members like you. While approximately 50 percent of the U.S. population is eligible to donate blood, less than 5% gives blood on a regular basis. To ensure the quickest possible process, please schedule your appointment by calling 800-RED CROSS or visit RedCrossBlood.org. Walk-In donors are always welcome, however appointments are preferred. Blood donors must be at least 17 years of age (16 with parental permission) and be in good general health.
KIDs HeLPIng KIDs! These children (with their mom's Jen Clark and amie Hyman) put together 82 backpacks for the children served by the People First Food Pantry of uxbridge. Due to the generosity of the local community, the children received backpacks full of the necessary school supplies they'll need to have a great school year! Pictured L to r: (back row) alyssa Clark, Hannah Clark, abigail Clark (front row) sophia Hyman, emily Hyman and Barney, the dog. Thank you to all those who supported the Backpack program!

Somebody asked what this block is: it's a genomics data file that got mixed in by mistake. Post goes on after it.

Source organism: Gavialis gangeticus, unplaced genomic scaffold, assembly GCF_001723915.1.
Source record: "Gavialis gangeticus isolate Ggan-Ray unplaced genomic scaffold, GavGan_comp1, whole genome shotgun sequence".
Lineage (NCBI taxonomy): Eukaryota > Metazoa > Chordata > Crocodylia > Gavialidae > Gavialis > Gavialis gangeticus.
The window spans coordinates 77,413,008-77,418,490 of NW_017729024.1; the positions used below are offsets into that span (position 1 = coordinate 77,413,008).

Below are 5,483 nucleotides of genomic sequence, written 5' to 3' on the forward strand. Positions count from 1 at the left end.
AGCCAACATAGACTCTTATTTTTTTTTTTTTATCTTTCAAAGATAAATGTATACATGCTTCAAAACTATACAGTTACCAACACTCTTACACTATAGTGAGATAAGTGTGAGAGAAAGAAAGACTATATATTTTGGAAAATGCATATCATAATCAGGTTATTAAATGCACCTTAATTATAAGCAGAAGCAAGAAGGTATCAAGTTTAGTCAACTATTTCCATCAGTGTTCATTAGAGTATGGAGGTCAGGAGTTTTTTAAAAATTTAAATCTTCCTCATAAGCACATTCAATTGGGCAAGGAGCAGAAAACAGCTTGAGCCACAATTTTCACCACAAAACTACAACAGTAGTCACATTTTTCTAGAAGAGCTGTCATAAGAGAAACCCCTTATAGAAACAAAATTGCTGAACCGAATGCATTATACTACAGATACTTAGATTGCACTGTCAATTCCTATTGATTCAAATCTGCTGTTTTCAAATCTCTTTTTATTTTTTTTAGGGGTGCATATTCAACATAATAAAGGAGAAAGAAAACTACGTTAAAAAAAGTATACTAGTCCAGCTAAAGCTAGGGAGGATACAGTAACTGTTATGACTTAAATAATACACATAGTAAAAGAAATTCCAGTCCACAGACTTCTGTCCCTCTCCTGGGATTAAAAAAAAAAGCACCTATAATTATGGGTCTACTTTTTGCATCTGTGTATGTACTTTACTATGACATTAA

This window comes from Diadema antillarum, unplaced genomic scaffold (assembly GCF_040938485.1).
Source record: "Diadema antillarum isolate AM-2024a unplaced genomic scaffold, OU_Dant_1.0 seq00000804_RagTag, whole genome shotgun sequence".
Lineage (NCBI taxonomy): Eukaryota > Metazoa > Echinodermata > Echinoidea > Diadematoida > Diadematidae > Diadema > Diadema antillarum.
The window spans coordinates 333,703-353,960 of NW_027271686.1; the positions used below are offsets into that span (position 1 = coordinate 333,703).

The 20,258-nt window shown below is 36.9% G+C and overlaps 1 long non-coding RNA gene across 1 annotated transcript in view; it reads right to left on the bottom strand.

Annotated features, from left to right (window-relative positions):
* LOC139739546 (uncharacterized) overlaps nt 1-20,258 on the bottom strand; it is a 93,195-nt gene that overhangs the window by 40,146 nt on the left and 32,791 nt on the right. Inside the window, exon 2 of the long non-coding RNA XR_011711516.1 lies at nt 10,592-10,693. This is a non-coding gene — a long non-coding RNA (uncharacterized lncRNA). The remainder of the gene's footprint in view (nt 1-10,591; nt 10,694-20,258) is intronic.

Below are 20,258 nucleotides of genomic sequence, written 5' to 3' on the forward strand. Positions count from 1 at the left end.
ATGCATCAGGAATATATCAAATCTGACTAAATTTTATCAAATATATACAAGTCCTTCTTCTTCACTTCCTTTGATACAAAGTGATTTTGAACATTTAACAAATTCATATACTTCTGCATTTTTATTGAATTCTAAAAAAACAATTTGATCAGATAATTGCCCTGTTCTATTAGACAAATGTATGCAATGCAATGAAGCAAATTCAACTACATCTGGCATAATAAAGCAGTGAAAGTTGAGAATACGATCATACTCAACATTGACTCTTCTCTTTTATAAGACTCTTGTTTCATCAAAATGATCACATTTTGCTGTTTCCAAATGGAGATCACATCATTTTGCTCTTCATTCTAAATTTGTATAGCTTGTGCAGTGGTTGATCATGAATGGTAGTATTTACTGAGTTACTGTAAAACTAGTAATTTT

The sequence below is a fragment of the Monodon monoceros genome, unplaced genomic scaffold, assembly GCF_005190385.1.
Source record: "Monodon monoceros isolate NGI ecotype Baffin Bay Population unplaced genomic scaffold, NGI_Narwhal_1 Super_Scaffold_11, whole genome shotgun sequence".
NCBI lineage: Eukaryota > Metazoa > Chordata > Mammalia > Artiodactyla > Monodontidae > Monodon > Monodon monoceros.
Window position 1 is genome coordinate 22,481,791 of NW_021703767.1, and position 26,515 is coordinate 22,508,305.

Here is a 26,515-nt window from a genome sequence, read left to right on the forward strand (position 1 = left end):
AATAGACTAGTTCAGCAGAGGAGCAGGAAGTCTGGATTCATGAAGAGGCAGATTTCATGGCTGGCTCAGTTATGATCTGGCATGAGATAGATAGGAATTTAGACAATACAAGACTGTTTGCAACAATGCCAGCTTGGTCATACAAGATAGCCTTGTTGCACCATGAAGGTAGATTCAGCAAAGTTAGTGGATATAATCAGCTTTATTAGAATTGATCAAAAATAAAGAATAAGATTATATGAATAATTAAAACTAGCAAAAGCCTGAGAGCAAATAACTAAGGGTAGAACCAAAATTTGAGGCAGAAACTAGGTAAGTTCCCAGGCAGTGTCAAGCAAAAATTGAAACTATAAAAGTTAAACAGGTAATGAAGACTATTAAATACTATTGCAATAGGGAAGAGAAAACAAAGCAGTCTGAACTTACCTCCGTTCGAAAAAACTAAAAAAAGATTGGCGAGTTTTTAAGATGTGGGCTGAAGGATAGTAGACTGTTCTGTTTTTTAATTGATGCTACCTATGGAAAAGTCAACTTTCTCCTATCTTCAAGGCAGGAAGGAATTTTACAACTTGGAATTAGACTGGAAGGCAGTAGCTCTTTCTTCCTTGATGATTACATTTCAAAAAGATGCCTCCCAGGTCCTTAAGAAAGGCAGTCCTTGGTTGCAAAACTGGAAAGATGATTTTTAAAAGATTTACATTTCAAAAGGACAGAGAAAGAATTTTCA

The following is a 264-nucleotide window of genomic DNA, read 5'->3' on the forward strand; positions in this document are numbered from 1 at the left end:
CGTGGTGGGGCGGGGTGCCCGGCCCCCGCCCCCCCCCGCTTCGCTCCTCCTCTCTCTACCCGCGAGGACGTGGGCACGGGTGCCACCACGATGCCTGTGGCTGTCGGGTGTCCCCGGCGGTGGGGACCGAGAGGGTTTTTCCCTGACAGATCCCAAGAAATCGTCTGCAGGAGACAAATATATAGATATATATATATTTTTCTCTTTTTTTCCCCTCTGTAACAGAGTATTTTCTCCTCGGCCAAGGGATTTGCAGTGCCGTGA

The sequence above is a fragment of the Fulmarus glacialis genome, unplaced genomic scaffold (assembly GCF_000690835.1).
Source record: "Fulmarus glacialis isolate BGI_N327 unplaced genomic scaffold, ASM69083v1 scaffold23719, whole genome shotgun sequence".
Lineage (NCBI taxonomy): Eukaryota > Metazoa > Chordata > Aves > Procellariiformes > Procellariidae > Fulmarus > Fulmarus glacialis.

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A community tradition since 1975, The Mendon Country Fair will be held on Saturday, October 8th from 10 a.m. to 5 p.m. at The Mendon Country Gift Barn on Rt. 16. The event, sponsored by The Mendon Lions Club will feature country music on stage with local favorite "Durango Mango”, lots of craft and business booths, free wagon rides, petting zoo, 4-H dairy animal display and many raffles and prizes. New at this years fair will be a pumpkin decorating contest sponsored by Dean Bank. Contest rules are available at the bank and at Mendon Green-house. "Kids Faire" returns with games, contests, face-painting and entertainment for young fairgoers under the direction of The B.V.T. Leos Club. Hungry Fairgoers can visit The Lions Club food court serving hot dogs, hamburgers, sausage and pepper sandwiches, French fries, fried dough & drinks. Admission is free for all, with a $3 parking fee divided between the Lions Club and Mendon Boy Scouts. All proceeds will go to Lions Eye Research and community projects. Major sponsors of The Mendon Country Fair include Imperial Cars.com, The Milford National Bank, Dean Bank, ANP Blackstone Energy, Charles River Bank and Milford Federal Savings. Visit website: www.mendonlions.org for more info.